Bovine Spongiform Encephalopathy

The BSE Dilemma

  • Clarence J. GibbsJr.
Part of the Serono Symposia USA Norwell, Massachusetts book series (SERONOSYMP)

Table of contents

  1. Front Matter
    Pages i-xxv
  2. The Potential Risk to Humans of Amyloids in Animals

  3. Host Range and Pathogenesis

    1. Front Matter
      Pages 9-9
    2. Gerald A. H. Wells, Michael Dawson, Stephen A. C. Hawkins, Anthony R. Austin, Robert B. Green, Ian Dexter et al.
      Pages 28-44
  4. Transmission and Pathogenesis of Spongiform Encephalopathies

    1. Front Matter
      Pages 57-57
    2. James L. Hourrigan, Albert L. Klingsporn
      Pages 59-83
    3. Clarence J. Gibbs Jr., Jiri Safar, Michael P. Sulima, Alfred E. Bacote, R. Andres San Martin
      Pages 84-91
    4. Randall C. Cutlip, Janice M. Miller, Richard E. Race, Allen L. Jenny, Howard D. Lehmkuhl, Mark M. Robinson
      Pages 92-96
    5. Richard F. Marsh
      Pages 114-121
    6. A. A. Schudel, B. J. Carrillo, E. L. Weber, J. Blanco Viera, E. J. Gimeno, C. Van Gelderen et al.
      Pages 138-154
  5. Biochemistry: Protein Chemistry, Molecular Biology, and Molecular Genetics of the Spongiform Encephalopathies

About this book

Introduction

The very first international working discussion on slow infections of the nervous system was entitled "Slow, Latent, and Temperate Virus Infec­ tions" and was held at the National Institutes of Health (NIH) in December 1964. The primary impetus was the discovery and investigation of kuru in New Guinea by D. Carleton Gajdusek, M. D. This working discussion brought together investigators in human and veterinary medicine, virolo­ gists, microbiologists, and neuropathologists actively engaged in laboratory work with viruses that illustrated properties of latency, masking, slowness, or temperateness, with emphasis on subacute and chronic neurologic dis­ eases of unknown etiology. In the Preface to the monograph of published papers presented at the working discussion, Gajdusek and Gibbs wrote the following: After microbiology had given solution to the etiology of most acute infections of the central nervous system and after fungi and bacteria had been incriminated in impor­ tant chronic disorders of the nervous system such as torula and tuberculosis men­ ingitis, we have been left, in neurology, with a wide range of subacute and chronic affections of the central nervous systems of unknown etiology. Some of these diseases, still listed as idiopathic, are among the most prevalent afflictions of the central nervous system. Many others with familial patterns of occurrence do not yet have their basic pathogenesis or underlying metabolic defect elucidated, although we tend to think of them as genetically mediated.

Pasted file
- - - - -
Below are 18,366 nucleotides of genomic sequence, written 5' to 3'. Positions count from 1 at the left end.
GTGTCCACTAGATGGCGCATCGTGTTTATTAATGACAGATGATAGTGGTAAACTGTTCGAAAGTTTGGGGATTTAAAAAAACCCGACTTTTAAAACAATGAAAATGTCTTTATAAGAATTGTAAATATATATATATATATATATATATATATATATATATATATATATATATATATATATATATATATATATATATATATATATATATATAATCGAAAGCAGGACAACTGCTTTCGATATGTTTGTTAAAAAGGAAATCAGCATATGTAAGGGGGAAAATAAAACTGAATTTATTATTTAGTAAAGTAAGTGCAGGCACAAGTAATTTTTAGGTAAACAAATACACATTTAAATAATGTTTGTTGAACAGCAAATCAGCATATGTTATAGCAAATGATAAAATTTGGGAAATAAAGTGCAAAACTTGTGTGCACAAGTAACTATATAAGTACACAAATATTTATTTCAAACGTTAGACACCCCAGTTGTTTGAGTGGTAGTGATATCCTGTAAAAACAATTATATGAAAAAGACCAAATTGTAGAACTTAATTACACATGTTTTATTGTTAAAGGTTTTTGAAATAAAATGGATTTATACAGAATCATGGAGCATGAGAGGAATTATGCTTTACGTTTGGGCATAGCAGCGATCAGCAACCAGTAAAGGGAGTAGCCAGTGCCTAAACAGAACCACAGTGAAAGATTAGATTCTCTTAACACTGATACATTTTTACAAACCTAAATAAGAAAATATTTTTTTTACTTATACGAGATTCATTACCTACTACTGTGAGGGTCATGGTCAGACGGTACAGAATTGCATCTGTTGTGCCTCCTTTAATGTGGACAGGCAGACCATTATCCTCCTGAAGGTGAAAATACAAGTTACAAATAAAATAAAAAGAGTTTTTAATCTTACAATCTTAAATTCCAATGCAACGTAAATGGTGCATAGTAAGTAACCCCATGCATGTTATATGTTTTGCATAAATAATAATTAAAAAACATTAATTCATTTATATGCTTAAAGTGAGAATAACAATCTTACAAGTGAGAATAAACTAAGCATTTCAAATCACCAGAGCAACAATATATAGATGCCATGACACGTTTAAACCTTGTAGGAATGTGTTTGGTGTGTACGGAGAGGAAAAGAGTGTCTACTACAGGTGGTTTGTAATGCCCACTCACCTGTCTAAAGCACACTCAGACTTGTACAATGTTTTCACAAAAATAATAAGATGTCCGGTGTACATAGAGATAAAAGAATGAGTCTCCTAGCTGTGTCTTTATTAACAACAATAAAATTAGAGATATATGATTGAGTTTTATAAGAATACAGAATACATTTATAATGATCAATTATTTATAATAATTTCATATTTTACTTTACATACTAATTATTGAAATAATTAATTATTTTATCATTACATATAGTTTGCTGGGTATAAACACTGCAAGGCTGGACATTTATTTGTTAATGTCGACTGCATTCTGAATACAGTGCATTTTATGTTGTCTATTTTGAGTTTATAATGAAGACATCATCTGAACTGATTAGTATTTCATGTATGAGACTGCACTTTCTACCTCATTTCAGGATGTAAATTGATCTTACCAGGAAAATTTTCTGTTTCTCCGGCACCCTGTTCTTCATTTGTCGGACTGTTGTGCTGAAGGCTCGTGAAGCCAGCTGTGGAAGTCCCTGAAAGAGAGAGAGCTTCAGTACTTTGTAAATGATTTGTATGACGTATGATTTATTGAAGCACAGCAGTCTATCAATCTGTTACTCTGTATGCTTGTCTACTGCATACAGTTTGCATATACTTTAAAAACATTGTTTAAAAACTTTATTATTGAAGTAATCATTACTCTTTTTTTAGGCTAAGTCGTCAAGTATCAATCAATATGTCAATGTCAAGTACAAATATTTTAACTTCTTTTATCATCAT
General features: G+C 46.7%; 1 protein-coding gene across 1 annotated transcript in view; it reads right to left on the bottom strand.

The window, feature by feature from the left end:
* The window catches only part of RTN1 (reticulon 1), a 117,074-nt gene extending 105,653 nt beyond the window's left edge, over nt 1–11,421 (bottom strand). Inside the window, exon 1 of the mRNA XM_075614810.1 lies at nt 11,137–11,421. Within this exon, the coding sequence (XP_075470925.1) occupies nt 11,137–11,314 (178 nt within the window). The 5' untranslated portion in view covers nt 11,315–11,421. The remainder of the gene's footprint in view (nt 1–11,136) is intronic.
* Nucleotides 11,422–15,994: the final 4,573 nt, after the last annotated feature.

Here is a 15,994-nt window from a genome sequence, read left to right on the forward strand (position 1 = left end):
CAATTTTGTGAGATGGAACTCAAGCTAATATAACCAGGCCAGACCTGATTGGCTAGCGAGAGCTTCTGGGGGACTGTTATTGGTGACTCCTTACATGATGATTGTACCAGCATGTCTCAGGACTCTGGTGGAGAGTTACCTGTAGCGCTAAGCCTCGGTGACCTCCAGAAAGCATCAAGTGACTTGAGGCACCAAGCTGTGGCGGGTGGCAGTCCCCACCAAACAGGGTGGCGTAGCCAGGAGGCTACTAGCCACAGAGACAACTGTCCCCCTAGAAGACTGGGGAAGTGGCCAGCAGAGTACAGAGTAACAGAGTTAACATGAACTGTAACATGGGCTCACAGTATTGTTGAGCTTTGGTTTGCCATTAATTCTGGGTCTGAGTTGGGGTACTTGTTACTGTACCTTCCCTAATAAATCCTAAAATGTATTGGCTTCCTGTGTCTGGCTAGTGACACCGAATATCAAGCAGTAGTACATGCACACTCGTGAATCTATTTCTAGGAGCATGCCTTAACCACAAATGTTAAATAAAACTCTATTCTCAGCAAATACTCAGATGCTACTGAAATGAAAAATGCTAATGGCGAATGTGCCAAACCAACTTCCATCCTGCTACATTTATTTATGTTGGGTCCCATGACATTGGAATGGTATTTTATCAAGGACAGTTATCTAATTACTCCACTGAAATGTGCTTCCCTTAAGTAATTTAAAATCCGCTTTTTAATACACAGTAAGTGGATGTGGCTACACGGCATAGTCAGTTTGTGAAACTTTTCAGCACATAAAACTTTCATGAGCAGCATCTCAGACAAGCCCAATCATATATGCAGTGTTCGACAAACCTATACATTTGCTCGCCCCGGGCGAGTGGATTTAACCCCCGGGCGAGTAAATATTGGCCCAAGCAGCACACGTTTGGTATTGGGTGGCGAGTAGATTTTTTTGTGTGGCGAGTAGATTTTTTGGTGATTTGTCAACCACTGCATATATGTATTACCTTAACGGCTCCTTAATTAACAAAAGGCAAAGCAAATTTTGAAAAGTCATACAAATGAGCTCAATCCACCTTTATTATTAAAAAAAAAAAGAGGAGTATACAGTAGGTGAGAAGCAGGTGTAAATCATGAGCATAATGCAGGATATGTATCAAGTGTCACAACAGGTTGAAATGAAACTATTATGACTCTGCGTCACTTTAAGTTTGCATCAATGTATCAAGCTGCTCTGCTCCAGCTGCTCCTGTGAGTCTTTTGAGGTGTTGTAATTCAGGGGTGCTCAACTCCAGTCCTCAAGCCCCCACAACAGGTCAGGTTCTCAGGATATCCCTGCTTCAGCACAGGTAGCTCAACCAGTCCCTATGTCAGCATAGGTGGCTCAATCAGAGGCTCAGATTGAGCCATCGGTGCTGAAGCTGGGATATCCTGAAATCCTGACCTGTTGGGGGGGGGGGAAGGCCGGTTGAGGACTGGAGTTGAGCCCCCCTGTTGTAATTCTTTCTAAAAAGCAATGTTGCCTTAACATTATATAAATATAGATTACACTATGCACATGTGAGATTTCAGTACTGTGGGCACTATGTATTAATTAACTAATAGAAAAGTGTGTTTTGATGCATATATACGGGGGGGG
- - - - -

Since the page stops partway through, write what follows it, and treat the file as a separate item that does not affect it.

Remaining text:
Keywords

BSE biochemistry genetics infection infections molecular biology molecular genetics pathogenesis

Editors and affiliations

  • Clarence J. GibbsJr.
    • 1
  1. 1.Laboratory of Central Nervous System Studies Basic Neurosciences Program Division of Intramural ResearchNational Institute of Neurological Disorders and Stroke National Institutes of HealthBethesdaUSA

Bibliographic information

  • DOI https://doi.org/10.1007/978-1-4612-2406-8
  • Copyright Information Springer-Verlag New York 1996
  • Publisher Name Springer, New York, NY
  • eBook Packages Springer Book Archive
  • Print ISBN 978-1-4612-7527-5
  • Online ISBN 978-1-4612-2406-8